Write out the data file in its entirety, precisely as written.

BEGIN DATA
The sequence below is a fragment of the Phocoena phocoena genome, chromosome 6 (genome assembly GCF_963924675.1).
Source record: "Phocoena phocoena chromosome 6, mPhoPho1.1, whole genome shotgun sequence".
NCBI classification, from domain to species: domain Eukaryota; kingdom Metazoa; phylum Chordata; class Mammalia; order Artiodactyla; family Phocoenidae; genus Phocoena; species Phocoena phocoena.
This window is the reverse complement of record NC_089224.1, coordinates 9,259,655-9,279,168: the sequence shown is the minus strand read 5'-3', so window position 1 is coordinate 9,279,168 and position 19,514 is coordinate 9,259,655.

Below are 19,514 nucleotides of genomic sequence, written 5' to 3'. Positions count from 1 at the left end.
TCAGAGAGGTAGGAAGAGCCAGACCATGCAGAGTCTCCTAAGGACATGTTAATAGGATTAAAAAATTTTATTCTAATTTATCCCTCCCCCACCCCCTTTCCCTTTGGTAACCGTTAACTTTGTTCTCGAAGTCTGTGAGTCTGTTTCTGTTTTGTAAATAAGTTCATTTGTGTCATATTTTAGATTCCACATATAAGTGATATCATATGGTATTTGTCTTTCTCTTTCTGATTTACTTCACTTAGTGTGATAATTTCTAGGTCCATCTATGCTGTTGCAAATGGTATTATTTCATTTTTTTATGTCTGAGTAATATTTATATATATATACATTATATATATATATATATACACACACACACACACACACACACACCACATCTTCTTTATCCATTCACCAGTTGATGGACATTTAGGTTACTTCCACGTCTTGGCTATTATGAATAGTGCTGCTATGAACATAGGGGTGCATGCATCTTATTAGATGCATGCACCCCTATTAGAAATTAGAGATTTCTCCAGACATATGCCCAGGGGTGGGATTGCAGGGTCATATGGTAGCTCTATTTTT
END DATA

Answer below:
The sequence below is a fragment of the Phocoena phocoena genome, chromosome 6 (genome assembly GCF_963924675.1).
Source record: "Phocoena phocoena chromosome 6, mPhoPho1.1, whole genome shotgun sequence".
NCBI classification, from domain to species: domain Eukaryota; kingdom Metazoa; phylum Chordata; class Mammalia; order Artiodactyla; family Phocoenidae; genus Phocoena; species Phocoena phocoena.
This window is the reverse complement of record NC_089224.1, coordinates 9,259,655-9,279,168: the sequence shown is the minus strand read 5'-3', so window position 1 is coordinate 9,279,168 and position 19,514 is coordinate 9,259,655.

Below are 19,514 nucleotides of genomic sequence, written 5' to 3'. Positions count from 1 at the left end.
TCAGAGAGGTAGGAAGAGCCAGACCATGCAGAGTCTCCTAAGGACATGTTAATAGGATTAAAAAATTTTATTCTAATTTATCCCTCCCCCACCCCCTTTCCCTTTGGTAACCGTTAACTTTGTTCTCGAAGTCTGTGAGTCTGTTTCTGTTTTGTAAATAAGTTCATTTGTGTCATATTTTAGATTCCACATATAAGTGATATCATATGGTATTTGTCTTTCTCTTTCTGATTTACTTCACTTAGTGTGATAATTTCTAGGTCCATCTATGCTGTTGCAAATGGTATTATTTCATTTTTTTATGTCTGAGTAATATTTATATATATATACATTATATATATATATATATACACACACACACACACACACACACACCACATCTTCTTTATCCATTCACCAGTTGATGGACATTTAGGTTACTTCCACGTCTTGGCTATTATGAATAGTGCTGCTATGAACATAGGGGTGCATGCATCTTATTAGATGCATGCACCCCTATTAGAAATTAGAGATTTCTCCAGACATATGCCCAGGGGTGGGATTGCAGGGTCATATGGTAGCTCTATTTTT